Germany

Restaurants in Germany

At Germany restaurants that specialize in the local cuisine, you will enjoy a bounty of hearty fare. The style of food is very meat-centric and savory roasts, like the traditional and delicious sauerbraten, a Bavarian Pork roast and hearty stews, like the meat and veggie-filled pichelsteiner. Traditional restaurants in Germany pair these substantial mains with equally robust sides, like potatoes or spaetzle, an egg noodle common in the country’s cuisine.

The country’s huge variety — there are thousands! — of sausages (known as wursts) are available at street carts and casual restaurants in Germany. Make it a point to try the currywurst, a delicious dish of curry sauce, fries, and sausage that is the country’s most popular street food.

Additionally, thanks to the country’s rich and very long history of brewing, some of the best restaurants in Germany for tourists to enjoy a laid-back afternoon of traditional eating and drinking are the beer halls. Different regions have their own beer specialties you can sample, and communal tables give you a chance to meet local residents.

Surely the coolest vegetarian restaurant in the world; the restaurant is also a club. Menu changes weekly.

The Mediterranean-inspired fare is served in a cozy-chic Andrée Putman-designed space.

This upscale restaurant is located at the stylish Brandenburger Hof hotel and is overseen by Finnish culinary master Sauli Kemppainen, who has created a menu of his signature Mediterranean-influenced, Scandinavian cuisine.

The restaurant offers modern Italian cuisine and the most flattering lighting in town.

For lunch, order the signature Knödel (German dumplings).

One of the first upscale restaurants to grace Prenzlauer Berg’s leafy Kollwitzplatz square, Gugelhof has hosted some pretty A-list diners since it opened in the mid 1990s (including former heads of state Bill Clinton and Gerhard Schroeder).

Despite its name, this fine-dining restaurant is not actually a buffet in the traditional sense of the word. However, the small bistro does serve a wide variety of international cuisines, including American, Italian, and French.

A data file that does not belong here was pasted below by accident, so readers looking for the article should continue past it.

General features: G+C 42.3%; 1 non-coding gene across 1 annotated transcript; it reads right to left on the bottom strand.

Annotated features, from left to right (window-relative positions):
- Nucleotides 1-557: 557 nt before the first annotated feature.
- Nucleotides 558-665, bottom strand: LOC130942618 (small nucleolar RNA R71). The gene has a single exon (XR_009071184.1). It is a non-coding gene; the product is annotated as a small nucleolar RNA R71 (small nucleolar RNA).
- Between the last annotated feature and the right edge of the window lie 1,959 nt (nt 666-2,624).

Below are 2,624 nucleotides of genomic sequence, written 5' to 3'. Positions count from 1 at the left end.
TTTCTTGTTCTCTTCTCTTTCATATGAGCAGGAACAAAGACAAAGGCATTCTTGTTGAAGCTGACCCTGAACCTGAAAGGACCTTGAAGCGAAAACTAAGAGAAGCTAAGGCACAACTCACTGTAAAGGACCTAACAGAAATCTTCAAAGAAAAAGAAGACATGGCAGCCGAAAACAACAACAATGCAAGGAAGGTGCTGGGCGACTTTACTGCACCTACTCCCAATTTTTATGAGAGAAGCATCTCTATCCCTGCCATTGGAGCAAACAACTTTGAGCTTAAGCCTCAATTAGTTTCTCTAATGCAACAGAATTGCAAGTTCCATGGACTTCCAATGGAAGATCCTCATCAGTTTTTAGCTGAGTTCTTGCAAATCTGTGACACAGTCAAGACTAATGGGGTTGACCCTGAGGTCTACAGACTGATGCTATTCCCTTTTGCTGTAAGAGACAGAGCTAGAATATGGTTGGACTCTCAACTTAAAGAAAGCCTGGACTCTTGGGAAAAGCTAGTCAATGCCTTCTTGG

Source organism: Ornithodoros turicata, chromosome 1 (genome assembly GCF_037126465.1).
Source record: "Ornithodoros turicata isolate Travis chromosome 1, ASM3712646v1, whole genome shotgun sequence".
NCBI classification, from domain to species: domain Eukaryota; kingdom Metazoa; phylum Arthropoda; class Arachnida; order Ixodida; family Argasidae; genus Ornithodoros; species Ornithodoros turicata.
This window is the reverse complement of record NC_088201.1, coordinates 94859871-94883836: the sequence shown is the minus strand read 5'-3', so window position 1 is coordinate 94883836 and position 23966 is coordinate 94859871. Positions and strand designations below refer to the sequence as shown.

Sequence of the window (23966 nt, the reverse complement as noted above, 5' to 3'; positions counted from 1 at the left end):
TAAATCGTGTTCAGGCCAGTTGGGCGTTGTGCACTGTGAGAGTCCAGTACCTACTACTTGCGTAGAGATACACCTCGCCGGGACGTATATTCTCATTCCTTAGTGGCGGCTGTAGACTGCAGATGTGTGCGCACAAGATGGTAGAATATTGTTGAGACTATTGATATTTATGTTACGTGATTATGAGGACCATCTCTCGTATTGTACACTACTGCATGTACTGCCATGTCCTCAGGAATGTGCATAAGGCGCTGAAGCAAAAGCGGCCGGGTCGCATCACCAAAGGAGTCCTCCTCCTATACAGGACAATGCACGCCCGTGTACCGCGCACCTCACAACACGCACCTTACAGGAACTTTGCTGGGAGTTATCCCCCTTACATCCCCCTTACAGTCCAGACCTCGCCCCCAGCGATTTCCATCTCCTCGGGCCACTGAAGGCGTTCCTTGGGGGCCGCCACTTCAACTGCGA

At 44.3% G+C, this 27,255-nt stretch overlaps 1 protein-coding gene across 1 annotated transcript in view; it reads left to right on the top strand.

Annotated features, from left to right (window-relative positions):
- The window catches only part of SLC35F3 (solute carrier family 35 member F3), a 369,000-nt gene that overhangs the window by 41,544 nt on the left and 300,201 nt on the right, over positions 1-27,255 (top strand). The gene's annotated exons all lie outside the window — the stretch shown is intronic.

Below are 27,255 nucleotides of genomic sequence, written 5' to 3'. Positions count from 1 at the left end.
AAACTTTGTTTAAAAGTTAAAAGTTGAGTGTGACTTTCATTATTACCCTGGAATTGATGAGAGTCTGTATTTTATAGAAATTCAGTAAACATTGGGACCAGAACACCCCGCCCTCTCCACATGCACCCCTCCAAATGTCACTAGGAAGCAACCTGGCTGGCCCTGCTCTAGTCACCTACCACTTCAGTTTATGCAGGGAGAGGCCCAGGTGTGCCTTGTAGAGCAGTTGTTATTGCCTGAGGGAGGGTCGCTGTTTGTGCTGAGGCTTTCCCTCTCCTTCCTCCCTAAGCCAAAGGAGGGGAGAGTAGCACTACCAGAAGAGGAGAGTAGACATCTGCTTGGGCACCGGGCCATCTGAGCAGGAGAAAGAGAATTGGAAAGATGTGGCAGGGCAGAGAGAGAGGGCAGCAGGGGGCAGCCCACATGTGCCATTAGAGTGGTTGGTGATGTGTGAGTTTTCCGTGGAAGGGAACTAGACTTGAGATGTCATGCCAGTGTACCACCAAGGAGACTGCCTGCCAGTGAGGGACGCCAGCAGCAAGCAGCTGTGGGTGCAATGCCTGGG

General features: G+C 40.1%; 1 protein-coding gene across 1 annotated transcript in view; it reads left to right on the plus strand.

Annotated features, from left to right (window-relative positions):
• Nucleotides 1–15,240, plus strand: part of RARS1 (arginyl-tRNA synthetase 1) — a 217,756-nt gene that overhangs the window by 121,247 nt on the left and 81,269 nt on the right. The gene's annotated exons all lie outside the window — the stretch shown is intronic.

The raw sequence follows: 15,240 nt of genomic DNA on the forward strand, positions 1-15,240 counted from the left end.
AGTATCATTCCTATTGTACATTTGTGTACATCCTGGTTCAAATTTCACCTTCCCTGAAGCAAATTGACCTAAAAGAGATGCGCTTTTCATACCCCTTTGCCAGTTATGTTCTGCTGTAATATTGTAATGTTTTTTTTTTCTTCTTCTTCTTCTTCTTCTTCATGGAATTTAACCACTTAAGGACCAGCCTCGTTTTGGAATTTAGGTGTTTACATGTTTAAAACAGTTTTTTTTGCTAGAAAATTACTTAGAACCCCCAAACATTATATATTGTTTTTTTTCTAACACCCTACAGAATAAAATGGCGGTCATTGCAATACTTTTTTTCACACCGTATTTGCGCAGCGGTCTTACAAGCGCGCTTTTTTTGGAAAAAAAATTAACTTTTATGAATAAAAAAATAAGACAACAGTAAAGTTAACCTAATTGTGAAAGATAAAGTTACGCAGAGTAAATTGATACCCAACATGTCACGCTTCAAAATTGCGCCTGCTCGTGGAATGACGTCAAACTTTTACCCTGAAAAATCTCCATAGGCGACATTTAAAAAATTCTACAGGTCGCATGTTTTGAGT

Frarosa is a wine bar/restaurant where you drink all you like and pay whatever you choose. “You put two euros into the pig to begin,” the barman explains, pointing to a bank on the bar.

A Berlin institution and hot spot for the city’s elite, Café Einstein is housed inside a villa that once belonged to silent movie star Henry Porten. The café’s stylish interior recalls the opulence of a bygone era with parquet floors, red and gold curtains, and crisp, white tablecloths.

The restaurant occupies the vaulted cavern of the city's royal stables, now encased within a modern complex built behind a Victorian-era façade. The salsiccia, however, is a little bit dry.

The canal-front restaurant spotlights regional dishes such as lamb with chanterelles, fresh tarragon, and apricots.

Located in the Hotel Adlon Kempinski are star chef Tim Raue’s twin restaurants. Uma is more low-key, with an open kitchen and a Japanese-inspired mix-and-match menu, and Ma Tim Raue veers more toward the eccentric (fish maw) and extravagant (diamond-label beef).

Bavaria is the heartland of simple, rib-sticking dishes heavy on the würstel, potatoes, and sauerkraut—accompanied, of course, by liter-size mugs of beer—and there's no better place to indulge in the cholesterol fest than alongside local residents in the mayor's basement.